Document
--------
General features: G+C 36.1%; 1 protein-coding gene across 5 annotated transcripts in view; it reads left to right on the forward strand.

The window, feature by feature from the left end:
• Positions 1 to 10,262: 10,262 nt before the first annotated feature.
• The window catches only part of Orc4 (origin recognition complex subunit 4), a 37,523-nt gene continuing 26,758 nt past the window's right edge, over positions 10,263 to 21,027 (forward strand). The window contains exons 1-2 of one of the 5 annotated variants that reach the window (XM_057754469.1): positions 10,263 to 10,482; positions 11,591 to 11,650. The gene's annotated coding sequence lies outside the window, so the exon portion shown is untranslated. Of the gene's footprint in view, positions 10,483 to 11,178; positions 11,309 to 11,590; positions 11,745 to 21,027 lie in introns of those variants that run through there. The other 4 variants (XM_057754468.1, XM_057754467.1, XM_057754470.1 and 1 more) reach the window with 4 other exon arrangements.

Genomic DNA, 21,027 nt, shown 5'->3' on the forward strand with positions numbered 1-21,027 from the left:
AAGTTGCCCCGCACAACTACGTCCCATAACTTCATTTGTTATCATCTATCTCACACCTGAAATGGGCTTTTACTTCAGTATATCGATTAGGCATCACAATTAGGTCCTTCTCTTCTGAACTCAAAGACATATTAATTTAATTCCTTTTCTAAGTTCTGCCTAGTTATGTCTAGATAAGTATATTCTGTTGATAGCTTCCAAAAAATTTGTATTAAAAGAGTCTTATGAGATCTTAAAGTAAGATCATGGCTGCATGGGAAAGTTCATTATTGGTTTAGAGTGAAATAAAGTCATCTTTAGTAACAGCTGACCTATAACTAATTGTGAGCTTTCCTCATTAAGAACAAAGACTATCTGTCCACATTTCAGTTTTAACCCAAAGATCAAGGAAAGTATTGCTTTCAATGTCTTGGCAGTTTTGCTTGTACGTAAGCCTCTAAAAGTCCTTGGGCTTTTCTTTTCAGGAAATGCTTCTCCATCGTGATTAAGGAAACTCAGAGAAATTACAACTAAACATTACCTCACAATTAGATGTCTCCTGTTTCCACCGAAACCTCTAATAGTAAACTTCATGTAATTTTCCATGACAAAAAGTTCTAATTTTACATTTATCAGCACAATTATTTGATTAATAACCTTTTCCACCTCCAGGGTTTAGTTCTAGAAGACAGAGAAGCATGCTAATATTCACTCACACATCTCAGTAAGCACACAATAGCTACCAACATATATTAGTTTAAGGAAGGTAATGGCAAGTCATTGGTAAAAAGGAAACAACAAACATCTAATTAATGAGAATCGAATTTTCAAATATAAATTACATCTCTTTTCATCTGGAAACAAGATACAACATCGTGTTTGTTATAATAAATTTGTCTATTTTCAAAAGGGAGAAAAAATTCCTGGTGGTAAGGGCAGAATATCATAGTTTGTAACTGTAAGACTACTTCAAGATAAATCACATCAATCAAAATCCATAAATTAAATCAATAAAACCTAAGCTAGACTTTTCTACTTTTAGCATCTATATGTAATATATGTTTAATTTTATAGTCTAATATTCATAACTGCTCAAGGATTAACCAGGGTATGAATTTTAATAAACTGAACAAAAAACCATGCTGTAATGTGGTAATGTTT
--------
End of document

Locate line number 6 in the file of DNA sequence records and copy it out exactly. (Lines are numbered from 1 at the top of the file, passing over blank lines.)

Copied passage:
AAGTTGCCCCGCACAACTACGTCCCATAACTTCATTTGTTATCATCTATCTCACACCTGAAATGGGCTTTTACTTCAGTATATCGATTAGGCATCACAATTAGGTCCTTCTCTTCTGAACTCAAAGACATATTAATTTAATTCCTTTTCTAAGTTCTGCCTAGTTATGTCTAGATAAGTATATTCTGTTGATAGCTTCCAAAAAATTTGTATTAAAAGAGTCTTATGAGATCTTAAAGTAAGATCATGGCTGCATGGGAAAGTTCATTATTGGTTTAGAGTGAAATAAAGTCATCTTTAGTAACAGCTGACCTATAACTAATTGTGAGCTTTCCTCATTAAGAACAAAGACTATCTGTCCACATTTCAGTTTTAACCCAAAGATCAAGGAAAGTATTGCTTTCAATGTCTTGGCAGTTTTGCTTGTACGTAAGCCTCTAAAAGTCCTTGGGCTTTTCTTTTCAGGAAATGCTTCTCCATCGTGATTAAGGAAACTCAGAGAAATTACAACTAAACATTACCTCACAATTAGATGTCTCCTGTTTCCACCGAAACCTCTAATAGTAAACTTCATGTAATTTTCCATGACAAAAAGTTCTAATTTTACATTTATCAGCACAATTATTTGATTAATAACCTTTTCCACCTCCAGGGTTTAGTTCTAGAAGACAGAGAAGCATGCTAATATTCACTCACACATCTCAGTAAGCACACAATAGCTACCAACATATATTAGTTTAAGGAAGGTAATGGCAAGTCATTGGTAAAAAGGAAACAACAAACATCTAATTAATGAGAATCGAATTTTCAAATATAAATTACATCTCTTTTCATCTGGAAACAAGATACAACATCGTGTTTGTTATAATAAATTTGTCTATTTTCAAAAGGGAGAAAAAATTCCTGGTGGTAAGGGCAGAATATCATAGTTTGTAACTGTAAGACTACTTCAAGATAAATCACATCAATCAAAATCCATAAATTAAATCAATAAAACCTAAGCTAGACTTTTCTACTTTTAGCATCTATATGTAATATATGTTTAATTTTATAGTCTAATATTCATAACTGCTCAAGGATTAACCAGGGTATGAATTTTAATAAACTGAACAAAAAACCATGCTGTAATGTGGTAATGTTT